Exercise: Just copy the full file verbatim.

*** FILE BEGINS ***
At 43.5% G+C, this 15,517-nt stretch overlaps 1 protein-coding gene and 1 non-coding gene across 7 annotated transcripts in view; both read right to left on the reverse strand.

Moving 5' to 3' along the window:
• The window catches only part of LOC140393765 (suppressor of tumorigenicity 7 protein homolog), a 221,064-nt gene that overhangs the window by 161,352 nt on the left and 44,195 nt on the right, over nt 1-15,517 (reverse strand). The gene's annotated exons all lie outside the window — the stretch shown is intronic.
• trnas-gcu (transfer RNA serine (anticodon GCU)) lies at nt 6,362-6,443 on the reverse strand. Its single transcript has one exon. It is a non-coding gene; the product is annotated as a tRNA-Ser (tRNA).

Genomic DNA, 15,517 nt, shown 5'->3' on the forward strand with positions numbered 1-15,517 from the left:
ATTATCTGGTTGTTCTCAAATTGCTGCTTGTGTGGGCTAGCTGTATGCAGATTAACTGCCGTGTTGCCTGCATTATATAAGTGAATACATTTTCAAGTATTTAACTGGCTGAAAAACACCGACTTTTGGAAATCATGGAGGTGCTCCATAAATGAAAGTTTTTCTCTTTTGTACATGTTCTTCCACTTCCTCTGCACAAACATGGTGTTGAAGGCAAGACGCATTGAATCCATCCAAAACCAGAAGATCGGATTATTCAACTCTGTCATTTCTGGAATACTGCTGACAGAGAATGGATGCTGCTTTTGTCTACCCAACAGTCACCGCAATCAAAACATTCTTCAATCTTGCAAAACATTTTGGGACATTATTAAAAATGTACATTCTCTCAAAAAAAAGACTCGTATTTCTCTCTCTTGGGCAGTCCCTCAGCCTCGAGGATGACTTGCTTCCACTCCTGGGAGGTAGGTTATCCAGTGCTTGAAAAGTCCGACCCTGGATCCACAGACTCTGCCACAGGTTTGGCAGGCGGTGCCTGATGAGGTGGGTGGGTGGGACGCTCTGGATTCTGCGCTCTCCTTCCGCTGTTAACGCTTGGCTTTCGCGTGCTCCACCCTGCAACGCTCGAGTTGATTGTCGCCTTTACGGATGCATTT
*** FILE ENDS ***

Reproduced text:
At 43.5% G+C, this 15,517-nt stretch overlaps 1 protein-coding gene and 1 non-coding gene across 7 annotated transcripts in view; both read right to left on the reverse strand.

Moving 5' to 3' along the window:
• The window catches only part of LOC140393765 (suppressor of tumorigenicity 7 protein homolog), a 221,064-nt gene that overhangs the window by 161,352 nt on the left and 44,195 nt on the right, over nt 1-15,517 (reverse strand). The gene's annotated exons all lie outside the window — the stretch shown is intronic.
• trnas-gcu (transfer RNA serine (anticodon GCU)) lies at nt 6,362-6,443 on the reverse strand. Its single transcript has one exon. It is a non-coding gene; the product is annotated as a tRNA-Ser (tRNA).

Genomic DNA, 15,517 nt, shown 5'->3' on the forward strand with positions numbered 1-15,517 from the left:
ATTATCTGGTTGTTCTCAAATTGCTGCTTGTGTGGGCTAGCTGTATGCAGATTAACTGCCGTGTTGCCTGCATTATATAAGTGAATACATTTTCAAGTATTTAACTGGCTGAAAAACACCGACTTTTGGAAATCATGGAGGTGCTCCATAAATGAAAGTTTTTCTCTTTTGTACATGTTCTTCCACTTCCTCTGCACAAACATGGTGTTGAAGGCAAGACGCATTGAATCCATCCAAAACCAGAAGATCGGATTATTCAACTCTGTCATTTCTGGAATACTGCTGACAGAGAATGGATGCTGCTTTTGTCTACCCAACAGTCACCGCAATCAAAACATTCTTCAATCTTGCAAAACATTTTGGGACATTATTAAAAATGTACATTCTCTCAAAAAAAAGACTCGTATTTCTCTCTCTTGGGCAGTCCCTCAGCCTCGAGGATGACTTGCTTCCACTCCTGGGAGGTAGGTTATCCAGTGCTTGAAAAGTCCGACCCTGGATCCACAGACTCTGCCACAGGTTTGGCAGGCGGTGCCTGATGAGGTGGGTGGGTGGGACGCTCTGGATTCTGCGCTCTCCTTCCGCTGTTAACGCTTGGCTTTCGCGTGCTCCACCCTGCAACGCTCGAGTTGATTGTCGCCTTTACGGATGCATTT